Last Updated on October 1, 2023 by Louise Carter
While people joke about falling into a “food coma,” the scientific term is postprandial somnolence, loosely translated from the original Latin as “sleepiness after eating.”
While it’s tempting to nap immediately after a meal, stay awake and active for at least 2 hours.
This enables the body to process food and start burning calories. Immediately sleeping after food can lead to indigestion, acid reflux, and weight gain.
Overeating diverts blood flow from the brain toward the intestines to begin processing what you’ve consumed, while the body experiences a mid-afternoon energy slump.
The food you eat for lunch will also influence your tiredness level after a meal.
Foods high in simple carbs cause a blood sugar spike. If you pair carbs with foods high in tryptophan, the brain will release the hormones serotonin and melatonin, which are essential for sleep.
Removing the foods that trigger sleepiness means you won’t need a post-lunch nap. If you feel drowsy, hydrate, exercise, and turn up the lights to influence your circadian rhythms and sharpen your senses.
Why Do I Need a Nap After Eating?
It’s common to feel sluggish after eating a large meal while the body is digesting food. You may be tempted to nap after lunch if you have a free afternoon.
What causes fatigue after eating lunch? Here are the most likely explanations:
Excessive Food Consumption
Eating a large meal is linked with feeling drowsy and tired. Social occasions that revolve around a feast, like Thanksgiving, often leave everyone sleepy after eating.
Part of the explanation for this is psychological and instinctual. Our Neanderthal ancestors didn’t have a reliable eating routine, lacking 3 scheduled meals a day.
As they didn’t know when they’d next eat, they’d overeat when food was available and sleep off the negative effects so they had sufficient energy to hunt their next meal.
While we no longer need to hunt and gather food in the 21st Century, the instinct remains.
Postprandial somnolence after a large meal can also be explained by its impact on the body. The more food we consume, the harder the digestive system needs to work.
The body diverts resources to the digestive system, especially the small intestine. According to Clinical Physiology and Functional Imaging, blood is redirected from the brain, leading to sleepiness.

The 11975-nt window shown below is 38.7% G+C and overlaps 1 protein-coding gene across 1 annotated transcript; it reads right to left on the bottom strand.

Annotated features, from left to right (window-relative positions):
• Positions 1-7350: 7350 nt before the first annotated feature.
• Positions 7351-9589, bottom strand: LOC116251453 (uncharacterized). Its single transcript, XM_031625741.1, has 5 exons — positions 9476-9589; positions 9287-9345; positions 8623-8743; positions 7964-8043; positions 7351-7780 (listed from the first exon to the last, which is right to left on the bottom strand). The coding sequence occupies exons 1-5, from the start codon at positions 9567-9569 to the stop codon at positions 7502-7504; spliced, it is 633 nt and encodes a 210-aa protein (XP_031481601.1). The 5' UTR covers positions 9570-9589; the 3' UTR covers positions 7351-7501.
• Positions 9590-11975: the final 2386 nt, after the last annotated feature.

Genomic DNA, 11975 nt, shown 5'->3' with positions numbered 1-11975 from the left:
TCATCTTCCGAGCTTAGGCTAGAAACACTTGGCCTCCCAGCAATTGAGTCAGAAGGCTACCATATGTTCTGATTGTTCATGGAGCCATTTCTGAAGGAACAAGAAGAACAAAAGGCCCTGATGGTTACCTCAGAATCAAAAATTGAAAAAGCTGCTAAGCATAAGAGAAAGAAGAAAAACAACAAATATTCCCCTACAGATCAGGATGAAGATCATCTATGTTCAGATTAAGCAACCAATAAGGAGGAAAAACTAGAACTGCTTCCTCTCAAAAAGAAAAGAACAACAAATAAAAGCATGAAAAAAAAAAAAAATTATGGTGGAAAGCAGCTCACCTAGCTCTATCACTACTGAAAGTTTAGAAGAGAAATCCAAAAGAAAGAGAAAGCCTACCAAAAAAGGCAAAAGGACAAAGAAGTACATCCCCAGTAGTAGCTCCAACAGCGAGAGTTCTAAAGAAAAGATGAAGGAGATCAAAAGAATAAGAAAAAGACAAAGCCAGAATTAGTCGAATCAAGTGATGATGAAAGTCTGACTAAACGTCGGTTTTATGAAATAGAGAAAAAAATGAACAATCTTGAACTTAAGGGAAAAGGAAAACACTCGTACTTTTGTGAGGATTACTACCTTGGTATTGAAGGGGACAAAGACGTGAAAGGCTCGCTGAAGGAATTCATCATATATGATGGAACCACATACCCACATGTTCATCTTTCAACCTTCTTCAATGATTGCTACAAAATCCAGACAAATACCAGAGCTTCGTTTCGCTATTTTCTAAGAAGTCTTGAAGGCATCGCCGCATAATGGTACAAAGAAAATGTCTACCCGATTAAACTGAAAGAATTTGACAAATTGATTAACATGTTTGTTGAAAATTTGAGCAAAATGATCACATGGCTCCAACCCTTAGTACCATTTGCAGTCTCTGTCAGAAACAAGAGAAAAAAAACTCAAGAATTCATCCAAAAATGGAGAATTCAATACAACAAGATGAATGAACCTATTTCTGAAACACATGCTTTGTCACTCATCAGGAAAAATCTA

The body’s circadian rhythms influence energy levels throughout the day.
If you wake up in the morning when the sun rises and head to bed at night after sunset, you’ll likely experience a mid-afternoon energy slump.
The Journal of Sleep Research believes that the energy crash results from your body temperature dropping slightly. This isn’t a conscious choice, as the body reacts to circadian rhythms.
Your body and brain will connect this drop in temperature to sleepiness.
If you’ve recently eaten lunch, especially a hearty meal, postprandial somnolence will also play a part. Your instincts will tell you it’s time to nap, even if it’s impossible.
Eating a light breakfast and lunch, rather than skipping the first meal of the day and compensating for it later, can help minimize this sharp energy depletion.
High Carbohydrate Meals
Foods high in simple carbs, like processed meals that contain corn syrup, are high on the glycemic index. They’ll raise your blood sugar before it drops away, leading to sleepiness and sluggishness.
The body breaks down carbohydrates into glucose, a fuel that provides energy. Simple carbs break down much faster than most macronutrients, and glucose enters the bloodstream almost immediately.
The body reacts by releasing insulin from the pancreas. Insulin instructs the liver and muscles to absorb this glucose. This leads to postprandial reactive hypoglycemia, where your blood sugar levels drop.
Not all carbohydrates are bad. Carbs, protein, and fat are macronutrients the body needs to function. Focus more on ingesting complex carbohydrates, especially at lunchtime.
Examples of complex carbs are brown rice, vegetables, and quinoa. These foods take longer to break down and release a steadier energy flow, meaning you’re less likely to feel sleepy after eating.
Is Falling Asleep After Eating A Sign of Diabetes?
Carbohydrates are linked to type 2 diabetes. Anybody can feel tired after eating too many simple carbs, so don’t conclude you’re pre-diabetic. Here are the main symptoms:
- Unexplained weight loss.
- Feeling thirsty all the time.
- Frequent urination (nocturia.)
- Blurry vision.
- Slow healing of cuts and wounds.